18 December 2005 update
Tiger mosquito reaches Altafulla in Tarragona
16 September 2005
Tiger Mosquito detected in Barcelona. The Catalan Health Authority has detected the presence of the Tiger Mosquito in Can Baró in Barcelona, after several people complained of painful mosuito bites. Leaflets are to be distributed throughout the city.
21 February 2005
According to scientists, the nascent Sant Cugat tiger mosquito colony seems to be here to stay. Since the mosquito's arrival in Sant Cugat near Barcelona in August 2004, it has spread out homogenously across the whole municipality with ‘very high' population densities comparable with those in Italy, despite a campaign to reduce potential breeding sites (plant pot saucers, garden fountains, hollow tree trunks, etc- up to 400 larva can hatch in one of these sources). The tiger mosquito has now been detected on the borders of Sant Cugat, moving into the adjacent municipalities of Barcelona , Sant Quirze, Rubí, El Papiol, Molins de Rei and Cerdanyola, the latter being the second Spanish town affected. Concerns, no doubt with a tad of hysteria, are being raised that the tigers could affect the economy and tourism. There are instances of families deciding to move out of the area, fleeing from their painful bite. Whatever the case, the mosquito is clearly going to continue to expand. Scientists predict its arrival to Valencian coasts at some time this year, and it is probably only a matter of time before it is present along the entire Mediterrenean strip. Its speed and virulence will depend on how effective government action is. In Rome local government spends 3.5 million a year just to keep the population under check. It is, it would seem, impossible to erradicate.
September 17, 2004
The first colony of tiger mosquitoes ( Aedes Albopictus – mosquito tigre ) has finally been detected in Spain, in Sant Cugat de Valles near Barcelona. Mosquito experts have been expecting the insect to reach here for some time. It has been spreading across Europe and reached Italy and France in 1990. The television and the press have reported dozens of people complaining of “intense” painful bites. Robert Eritja an entomologist with the Baix Llobregat Control Service explained that the insect poses no public health risk. He added that the tiger mosquito is extremely aggressive, attacks by day and lives in gardens where they breed in stagnant pools of water. It cannot be eradicated but it can be controlled”.
There are as yet no known cases in Europe of vector-spread diseases from a tiger mosquito. However, although at this moment they may not be harmful, there is cause for concern. The tiger mosquito can be a vector for a whole litany of major diseases including dengue and yellow fever and West Nile. Aedes albopictus began to spread out from its Asian homeland in the 1970s, above all thanks to the sea transport of tyres. Moreover, the parent species Aedes aegypti , present as a result of previous ship-borne invasions, was the vector which caused severe outbreaks of dengue and yellow fever several centuries ago throughout the Mediterranean, though it was later eradicated. Both Aedes albopictus and Aedes aegypti share a similar habitat type and bionomics* and bear the same vector diseases.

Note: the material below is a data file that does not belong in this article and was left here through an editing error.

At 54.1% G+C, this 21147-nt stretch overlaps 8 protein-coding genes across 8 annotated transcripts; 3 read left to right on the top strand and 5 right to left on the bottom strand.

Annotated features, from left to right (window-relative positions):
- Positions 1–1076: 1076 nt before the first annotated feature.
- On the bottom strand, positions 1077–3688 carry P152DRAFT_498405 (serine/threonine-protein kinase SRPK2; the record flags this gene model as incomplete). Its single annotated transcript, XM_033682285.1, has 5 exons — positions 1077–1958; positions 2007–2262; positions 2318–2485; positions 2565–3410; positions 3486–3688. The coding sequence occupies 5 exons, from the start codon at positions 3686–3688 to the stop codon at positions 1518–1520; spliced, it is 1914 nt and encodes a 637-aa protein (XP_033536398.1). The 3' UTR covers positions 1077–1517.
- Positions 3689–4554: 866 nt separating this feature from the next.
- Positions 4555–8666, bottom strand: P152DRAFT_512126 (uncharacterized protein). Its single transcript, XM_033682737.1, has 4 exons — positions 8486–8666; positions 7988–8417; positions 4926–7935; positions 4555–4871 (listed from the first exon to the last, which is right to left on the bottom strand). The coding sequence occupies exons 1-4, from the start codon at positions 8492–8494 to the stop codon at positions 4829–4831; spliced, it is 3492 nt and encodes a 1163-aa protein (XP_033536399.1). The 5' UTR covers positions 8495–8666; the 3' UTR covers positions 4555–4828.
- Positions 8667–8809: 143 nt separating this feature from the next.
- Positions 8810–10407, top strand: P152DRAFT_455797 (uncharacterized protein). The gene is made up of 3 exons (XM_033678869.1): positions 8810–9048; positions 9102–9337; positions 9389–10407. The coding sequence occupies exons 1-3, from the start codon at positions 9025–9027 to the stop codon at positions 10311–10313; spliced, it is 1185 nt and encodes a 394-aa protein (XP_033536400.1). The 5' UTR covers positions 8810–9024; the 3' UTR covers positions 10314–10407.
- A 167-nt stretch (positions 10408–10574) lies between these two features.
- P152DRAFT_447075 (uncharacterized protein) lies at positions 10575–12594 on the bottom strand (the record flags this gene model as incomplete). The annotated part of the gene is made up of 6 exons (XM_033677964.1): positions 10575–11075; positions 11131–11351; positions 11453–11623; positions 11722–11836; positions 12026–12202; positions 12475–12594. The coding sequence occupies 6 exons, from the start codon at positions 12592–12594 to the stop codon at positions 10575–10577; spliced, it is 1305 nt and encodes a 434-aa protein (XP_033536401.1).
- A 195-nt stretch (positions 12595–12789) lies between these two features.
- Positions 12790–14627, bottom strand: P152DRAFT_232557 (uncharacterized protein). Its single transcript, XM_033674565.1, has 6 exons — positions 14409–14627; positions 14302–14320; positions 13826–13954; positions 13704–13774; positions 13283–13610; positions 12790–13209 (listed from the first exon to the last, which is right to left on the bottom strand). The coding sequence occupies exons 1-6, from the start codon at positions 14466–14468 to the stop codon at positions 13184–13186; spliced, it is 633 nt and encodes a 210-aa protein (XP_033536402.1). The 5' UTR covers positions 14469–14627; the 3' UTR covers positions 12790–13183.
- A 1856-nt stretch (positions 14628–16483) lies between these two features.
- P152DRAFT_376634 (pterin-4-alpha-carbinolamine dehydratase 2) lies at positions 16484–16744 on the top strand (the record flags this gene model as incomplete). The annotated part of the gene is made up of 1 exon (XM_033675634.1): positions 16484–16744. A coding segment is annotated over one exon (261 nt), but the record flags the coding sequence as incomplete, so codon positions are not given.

The first outbreak of yellow fever in Spain was in 1701. It would remain an endemic killer for 180 years, particularly in the southern ports. A single chain of yellow fever outbreaks between 1800 and 1803 claimed more than 60,000 lives in Cadiz, Seville and Jerez. Barcelona was severely hit between 1822 and 1824 with 80,000 people infected, of which 20,000 died. 300,000 people are believed to have died from yellow fever in Spain during the 19th century.
Epidemics of dengue (incidentally, the word is Spanish in origin) in Spain are not as well documented as Yellow Fever. The first known outbreak was in Cadiz in 1778. The mortality was so low that the disease was popularly known as ‘ La Piadosa' (‘the compassionate one'). The last documented case of Aedes aegypti was collected in Barcelona centre in 1939 (Margalef 1943, who described the species as “very common”). It continued to be considered common by Spanish researchers well into the 1950's. The reasons for its disappearance from almost the whole Mediterranean are unclear. Sanitation and better ships are cited as factors. It would seem that wetland drainage, so effective against malarial-vector anopheline mosquitoes had little effect on this urban dweller.
Let me make one thing clear. One thing is the mosquito and another quite different thing the disease. As long as a Spanish mosquito does not itself become infected by a disease, it obviously cannot pass it on to a human being. The infection zones of neither dengue or yellow fever are currently anywhere near the Iberian Peninsula.
*The branch of biology concerned with the relationships between organisms and their environment
Click here for excellent article written in dodgy English in pdf on the subject (most gleaned from here)